How Can I Make a Living as an Artisan?

workbench-paul-sellers-designThis is a question that is often asked on forums.  People discover that they like to work with their hands and dream about it becoming their day job. I think this notion is almost as popular as stealing away to a tropical island and living the good life.  I’ll admit that I’ve entertained both of these options.  In reality, neither of these options are as appealing as they seem in our fantasies.  The more appropriate and accurate question to ask is, “How much am I willing to give up to become a full-time artisan?”.

Of all the “big” names that we know in the woodworking community there are very, very few who make their living solely by building furniture. They teach, write, publish, entertain and build furniture to make their living. They travel quite a bit, going where the opportunities are. These are some of most established people doing this type of work and they are still doing whatever it takes to bring in an income. So where does that leave the rest of us?

Being an artisan has never been a lucrative career choice. Sure there are a select few who have made some big money, but most artisans toil away in anonymity all their lives and just do eek out a living. Is it a fulfilling life they lead? Do they wish they had chosen a different path that paid better? Chances are they would answer yes to both questions. At times anyway. Most of us who dream this dream of working as an artisan are middle-aged and deeply established on our current path. We have families, mortgages and car payments. We put in our forty to fifty hours a week, collect our pay and go home. Maybe we work a little in the woodshop, maybe not. That is a choice we can make because it’s our hobby. If we truly want to make this life/career change we first must take an honest look at what we are going to have to give up. Are we willing to give up a steady paycheck? Are we ready to work seven days a week? Are we ready to travel every weekend to craft fairs and trade shows, set up and take down a booth? Are we ready to fail for a while?  Small items are where most our money will be made.  Building one cutting board is fun.  Will it still be fun after building a hundred or more?  Are we ready to move our families to an area that offers more opportunities for selling our products?  Are our families ready to support us?   These are the hard questions that must be addressed before you can seriously consider this change.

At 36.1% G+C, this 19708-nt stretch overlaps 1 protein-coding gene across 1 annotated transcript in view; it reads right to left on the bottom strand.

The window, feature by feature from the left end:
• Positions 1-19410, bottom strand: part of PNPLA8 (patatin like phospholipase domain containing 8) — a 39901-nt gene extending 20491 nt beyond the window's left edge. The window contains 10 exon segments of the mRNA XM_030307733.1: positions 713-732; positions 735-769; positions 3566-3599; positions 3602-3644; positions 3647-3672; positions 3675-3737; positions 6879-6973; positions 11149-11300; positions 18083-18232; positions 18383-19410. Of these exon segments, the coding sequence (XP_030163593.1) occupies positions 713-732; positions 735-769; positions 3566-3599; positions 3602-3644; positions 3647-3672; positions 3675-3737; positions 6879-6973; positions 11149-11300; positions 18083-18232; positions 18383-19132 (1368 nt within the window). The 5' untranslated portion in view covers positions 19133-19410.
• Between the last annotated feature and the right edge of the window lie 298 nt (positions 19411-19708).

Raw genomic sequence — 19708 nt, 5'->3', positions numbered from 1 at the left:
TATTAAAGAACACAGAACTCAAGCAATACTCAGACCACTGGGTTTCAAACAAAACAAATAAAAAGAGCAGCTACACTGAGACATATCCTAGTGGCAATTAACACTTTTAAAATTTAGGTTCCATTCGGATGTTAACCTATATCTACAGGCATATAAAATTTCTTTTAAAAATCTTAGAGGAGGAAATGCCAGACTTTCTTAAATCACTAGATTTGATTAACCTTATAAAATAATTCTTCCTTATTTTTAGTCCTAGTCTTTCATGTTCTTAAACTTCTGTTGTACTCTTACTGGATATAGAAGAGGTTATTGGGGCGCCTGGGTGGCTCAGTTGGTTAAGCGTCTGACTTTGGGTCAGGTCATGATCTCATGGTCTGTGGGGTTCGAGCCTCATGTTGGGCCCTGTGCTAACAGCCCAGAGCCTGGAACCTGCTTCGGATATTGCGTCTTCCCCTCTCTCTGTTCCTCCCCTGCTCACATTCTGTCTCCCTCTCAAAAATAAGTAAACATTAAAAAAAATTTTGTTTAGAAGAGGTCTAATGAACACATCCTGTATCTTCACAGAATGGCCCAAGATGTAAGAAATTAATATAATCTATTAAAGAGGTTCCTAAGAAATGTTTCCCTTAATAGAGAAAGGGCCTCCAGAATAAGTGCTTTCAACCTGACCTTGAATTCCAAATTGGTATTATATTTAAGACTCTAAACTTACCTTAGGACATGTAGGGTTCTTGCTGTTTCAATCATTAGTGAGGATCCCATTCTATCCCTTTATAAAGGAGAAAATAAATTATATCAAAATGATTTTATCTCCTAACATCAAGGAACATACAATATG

So if you still want to take the plunge what are some steps that we can take to position ourselves for a better chance at success? First, we need to enter this endeavor debt free with several months to a year or more of cash in the bank to cover expenses.  Yes you read that correctly.  I said debt free with cash in the bank.  Are our skills at a level commensurate with that of a professional and can we honestly charge people money for what we produce?  This is the real world, we need a well thought out and executable business plan.  Where are we going to sell our products?  Consignment type shops, craft fairs and/or the internet.  Are we going to set up a true brick and mortar store?  No matter which path or combination of paths we choose, we need a website, email address and business license.  That’s the world we live in.  So that’s a whole other area that we need to get a handle on. I could go on but I think you have the gist of it.